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Editorial | On Politics

Sign waving seems crazy but it also seems to work

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I have a theory about why we get the political leaders we get.

It is because of sign waving.

What is it that takes the normal, akamai, pleasant Hawaii citizen and turns him or her into the perennial lei-wearing, egomaniacal, self-promoting politician capable of raising your taxes, sewer fees and bus rates while cutting government services, shutting schools on Fridays and skulking around the state Capitol and City Hall?

It’s those hours out in the sun and traffic, I tell you.

First they have not the sense to stand back from the traffic. The sign wavers are right on the curb, the signs are out into the traffic and they are waving frantically.

Some have adopted it into an aerobic art. I have to admire Sen. Carol Fukunaga, because she bends down to look every driver in the eye and then stands back up to wave. Back down, smile; back up, wave. How good can this be for you? Although … Fukunaga has been doing it for years and she still seems coherent.

Lobbyist and inveterate campaigner John Radcliffe says people sign-wave because it works.

"You need to make eye contact with people, you need to wave vigorously enough but not with so much vigor that they think you are nuts," Radcliffe recommends.

He reports that while most drivers appear to like sign wavers, there are exceptions.

"Sometimes someone will give you the finger; we mark them down as undecided," says Radcliffe.

A veteran legislative staffer admits she has been waving signs for candidates for 25 years — a quarter century baking in the sun, inhaling traffic fumes and still not hallucinating.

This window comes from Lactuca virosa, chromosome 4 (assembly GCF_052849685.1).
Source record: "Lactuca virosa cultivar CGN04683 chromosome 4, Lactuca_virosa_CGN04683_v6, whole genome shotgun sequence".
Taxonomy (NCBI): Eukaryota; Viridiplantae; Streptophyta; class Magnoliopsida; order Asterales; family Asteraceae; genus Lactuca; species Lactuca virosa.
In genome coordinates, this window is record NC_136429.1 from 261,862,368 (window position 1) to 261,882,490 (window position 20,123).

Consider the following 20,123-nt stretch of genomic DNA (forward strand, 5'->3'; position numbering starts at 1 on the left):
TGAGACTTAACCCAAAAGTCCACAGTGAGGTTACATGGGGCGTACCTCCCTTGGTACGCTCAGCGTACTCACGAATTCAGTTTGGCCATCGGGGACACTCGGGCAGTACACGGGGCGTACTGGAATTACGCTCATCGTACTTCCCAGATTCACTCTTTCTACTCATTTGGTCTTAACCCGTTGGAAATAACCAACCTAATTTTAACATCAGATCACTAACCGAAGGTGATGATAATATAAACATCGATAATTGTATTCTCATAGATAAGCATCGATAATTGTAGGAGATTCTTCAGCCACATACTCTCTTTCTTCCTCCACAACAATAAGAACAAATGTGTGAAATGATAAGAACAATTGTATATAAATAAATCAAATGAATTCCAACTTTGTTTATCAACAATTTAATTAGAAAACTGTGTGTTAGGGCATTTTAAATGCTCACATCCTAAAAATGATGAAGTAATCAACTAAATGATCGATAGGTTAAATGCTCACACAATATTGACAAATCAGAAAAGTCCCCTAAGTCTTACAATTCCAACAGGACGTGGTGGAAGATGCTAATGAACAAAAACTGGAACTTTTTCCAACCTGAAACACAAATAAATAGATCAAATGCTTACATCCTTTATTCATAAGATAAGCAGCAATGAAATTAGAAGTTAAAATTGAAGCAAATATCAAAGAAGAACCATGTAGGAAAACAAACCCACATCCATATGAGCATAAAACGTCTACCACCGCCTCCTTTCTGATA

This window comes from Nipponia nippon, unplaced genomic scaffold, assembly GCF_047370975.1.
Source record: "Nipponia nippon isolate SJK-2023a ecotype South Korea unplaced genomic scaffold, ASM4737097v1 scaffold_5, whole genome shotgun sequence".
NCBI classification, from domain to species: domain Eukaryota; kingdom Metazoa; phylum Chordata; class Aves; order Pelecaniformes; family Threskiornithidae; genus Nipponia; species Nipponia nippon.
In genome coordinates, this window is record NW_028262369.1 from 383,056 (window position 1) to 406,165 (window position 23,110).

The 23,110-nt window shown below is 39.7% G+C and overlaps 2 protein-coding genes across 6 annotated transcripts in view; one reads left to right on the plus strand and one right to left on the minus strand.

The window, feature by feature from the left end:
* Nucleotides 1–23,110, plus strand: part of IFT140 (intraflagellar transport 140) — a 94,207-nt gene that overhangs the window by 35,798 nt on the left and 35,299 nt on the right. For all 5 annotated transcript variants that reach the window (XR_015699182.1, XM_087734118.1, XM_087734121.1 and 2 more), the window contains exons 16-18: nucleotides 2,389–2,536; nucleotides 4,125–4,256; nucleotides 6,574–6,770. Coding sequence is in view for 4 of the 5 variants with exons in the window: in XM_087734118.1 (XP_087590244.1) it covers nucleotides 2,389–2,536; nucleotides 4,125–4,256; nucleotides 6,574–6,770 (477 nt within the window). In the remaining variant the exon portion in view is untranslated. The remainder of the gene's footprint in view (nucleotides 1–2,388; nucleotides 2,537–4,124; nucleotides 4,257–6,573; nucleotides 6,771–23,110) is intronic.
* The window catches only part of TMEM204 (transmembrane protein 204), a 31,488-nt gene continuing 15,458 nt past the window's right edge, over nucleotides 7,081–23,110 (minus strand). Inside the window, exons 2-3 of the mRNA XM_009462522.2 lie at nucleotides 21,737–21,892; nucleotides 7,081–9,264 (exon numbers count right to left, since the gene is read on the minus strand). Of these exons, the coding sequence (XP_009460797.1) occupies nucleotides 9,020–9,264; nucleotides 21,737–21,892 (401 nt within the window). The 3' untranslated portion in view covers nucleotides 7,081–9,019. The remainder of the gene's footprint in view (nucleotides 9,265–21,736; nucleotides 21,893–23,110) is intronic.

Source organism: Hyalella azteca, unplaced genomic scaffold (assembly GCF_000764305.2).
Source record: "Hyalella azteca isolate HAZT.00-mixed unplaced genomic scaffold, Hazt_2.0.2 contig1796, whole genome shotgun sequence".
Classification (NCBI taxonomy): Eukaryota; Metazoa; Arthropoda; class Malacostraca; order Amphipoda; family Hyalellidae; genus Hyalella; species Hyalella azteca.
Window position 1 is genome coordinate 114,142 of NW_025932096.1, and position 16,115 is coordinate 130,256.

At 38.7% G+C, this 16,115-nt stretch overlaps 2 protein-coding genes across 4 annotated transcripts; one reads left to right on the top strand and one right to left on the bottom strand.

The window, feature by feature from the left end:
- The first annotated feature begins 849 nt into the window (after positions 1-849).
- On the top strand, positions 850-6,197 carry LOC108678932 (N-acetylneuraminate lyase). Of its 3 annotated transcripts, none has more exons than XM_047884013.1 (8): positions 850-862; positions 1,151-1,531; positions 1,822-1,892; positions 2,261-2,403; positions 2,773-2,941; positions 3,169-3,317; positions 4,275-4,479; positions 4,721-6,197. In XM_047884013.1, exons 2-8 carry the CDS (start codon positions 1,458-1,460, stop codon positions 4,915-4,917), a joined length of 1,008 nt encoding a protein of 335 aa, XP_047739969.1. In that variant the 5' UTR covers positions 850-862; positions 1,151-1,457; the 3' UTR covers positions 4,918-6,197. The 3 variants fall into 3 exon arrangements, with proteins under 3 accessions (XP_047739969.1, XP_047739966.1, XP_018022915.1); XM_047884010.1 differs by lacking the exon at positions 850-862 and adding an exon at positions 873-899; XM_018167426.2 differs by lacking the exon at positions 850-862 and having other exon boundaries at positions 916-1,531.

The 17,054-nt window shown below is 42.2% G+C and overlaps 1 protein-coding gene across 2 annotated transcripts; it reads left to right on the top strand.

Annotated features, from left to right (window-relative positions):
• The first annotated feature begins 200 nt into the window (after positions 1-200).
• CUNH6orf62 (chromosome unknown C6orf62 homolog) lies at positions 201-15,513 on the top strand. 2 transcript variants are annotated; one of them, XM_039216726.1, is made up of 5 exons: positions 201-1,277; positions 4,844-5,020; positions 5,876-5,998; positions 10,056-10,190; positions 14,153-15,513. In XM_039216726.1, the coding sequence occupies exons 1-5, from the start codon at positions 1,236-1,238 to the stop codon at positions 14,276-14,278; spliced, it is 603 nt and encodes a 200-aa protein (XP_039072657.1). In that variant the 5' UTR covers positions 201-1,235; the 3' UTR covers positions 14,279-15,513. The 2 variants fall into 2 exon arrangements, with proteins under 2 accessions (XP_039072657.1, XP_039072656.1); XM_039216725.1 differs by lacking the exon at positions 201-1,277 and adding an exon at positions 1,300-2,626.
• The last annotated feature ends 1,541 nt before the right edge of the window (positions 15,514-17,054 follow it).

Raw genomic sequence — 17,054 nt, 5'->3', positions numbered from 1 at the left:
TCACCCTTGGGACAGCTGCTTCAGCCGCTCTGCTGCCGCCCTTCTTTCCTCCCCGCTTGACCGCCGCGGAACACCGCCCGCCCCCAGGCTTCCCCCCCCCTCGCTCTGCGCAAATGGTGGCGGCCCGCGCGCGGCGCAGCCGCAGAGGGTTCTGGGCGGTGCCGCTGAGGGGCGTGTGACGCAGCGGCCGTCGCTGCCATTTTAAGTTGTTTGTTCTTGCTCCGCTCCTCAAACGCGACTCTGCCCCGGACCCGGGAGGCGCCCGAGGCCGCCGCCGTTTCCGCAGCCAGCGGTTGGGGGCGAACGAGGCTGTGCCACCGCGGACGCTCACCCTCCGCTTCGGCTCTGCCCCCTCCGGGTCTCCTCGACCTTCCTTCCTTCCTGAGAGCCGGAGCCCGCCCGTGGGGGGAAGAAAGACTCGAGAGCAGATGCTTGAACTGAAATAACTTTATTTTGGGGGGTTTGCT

Hawaii has a strict sign-waving protocol that all politicians must observe, she advises. Supporters assemble wearing their candidate’s T-shirt. The candidate wears a red carnation lei. There has been some deviation in recent years away from red carnations, but the pros stick with what works.

"The bigger and redder, the better," she counsels.

Sign-waving is believed to have started with the late Charles Campbell, who needed an inexpensive way to let people know he was campaigning, although the family of the late Tom Gill says the Gill clan used to hold vertical banners for even-earlier Gill campaigns.

Perhaps the most over-the-top sign waver was former state Sen. Steve Cobb, who would start sign-waving in the early morning darkness. To be seen, Cobb would wrap himself up in Christmas tree lights and plug himself into a portable generator.

An arrest involving a prostitute in Waikiki, and not an arc-producing sudden rain shower, put the end to Cobb’s political career.

Candidates say Hawaii sign waving is the political economic leveler. From U.S. Sen. Dan Inouye to the Council candidate in Makawao, all must pay homage to the sign-waving gods. It is up to the voters to decide at what cost to the body politic.

Richard Borreca writes on politics on Sundays, Tuesdays and Fridays. Reach him at


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